South Korea has successfully test-fired a home-developed ballistic missile with a range long enough to hit any part of North Korea, Yonhap news agency reported on Thursday.
It comes a day after the North fired its own ballistic missile into the Sea of Japan—which analysts dubbed a warning ahead of a China-US summit, at which Pyongyang’s accelerating atomic weapons programme is set to top the agenda.
South Korea is protected under an American security umbrella and is home to thousands of US troops.
But in 2012 it reached an agreement with the United States to almost triple the range of its ballistic missile systems to guard against the North’s nuclear threats, and has since been developing missiles with longer ranges.
Citing a high-ranking government official, Yonhap said the South’s missile with a range of 800 kilometres (500 miles) could serve as a strong deterrent to Pyongyang.
“The test-firing was successful”, the official was quoted as saying. A defence ministry spokesman declined to comment.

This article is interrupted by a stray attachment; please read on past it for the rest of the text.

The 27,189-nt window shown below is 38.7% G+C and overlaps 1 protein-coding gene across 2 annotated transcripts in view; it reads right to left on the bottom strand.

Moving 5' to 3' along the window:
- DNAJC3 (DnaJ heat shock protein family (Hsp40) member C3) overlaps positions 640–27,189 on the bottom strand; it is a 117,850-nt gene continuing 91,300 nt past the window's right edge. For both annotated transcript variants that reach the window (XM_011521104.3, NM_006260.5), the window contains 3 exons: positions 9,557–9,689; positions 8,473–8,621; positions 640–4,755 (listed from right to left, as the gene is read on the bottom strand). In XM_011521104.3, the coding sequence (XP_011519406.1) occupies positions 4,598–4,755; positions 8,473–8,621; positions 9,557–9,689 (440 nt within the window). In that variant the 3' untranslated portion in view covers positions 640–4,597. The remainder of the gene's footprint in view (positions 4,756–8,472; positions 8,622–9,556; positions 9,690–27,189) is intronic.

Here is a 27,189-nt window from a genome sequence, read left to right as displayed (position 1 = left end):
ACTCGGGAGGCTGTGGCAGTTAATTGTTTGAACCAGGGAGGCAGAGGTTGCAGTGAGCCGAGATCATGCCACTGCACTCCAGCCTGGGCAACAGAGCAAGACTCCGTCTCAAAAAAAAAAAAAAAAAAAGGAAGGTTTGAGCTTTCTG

The South plans to deploy the new missile this year following further tests to determine its reliability, Yonhap said.
The new missile could cover all of North Korea even when fired from a southern region of the country, it said.
In June last year, the South successfully test-fired two home-developed missiles capable of carrying a one-tonne payload up to 500 kilometres.
Pyongyang’s nuclear weapons programme is likely to dominate when US President Donald Trump meets China’s leader Xi Jinping at his Mar-a-Lago estate in Florida Thursday, their first face to face meeting.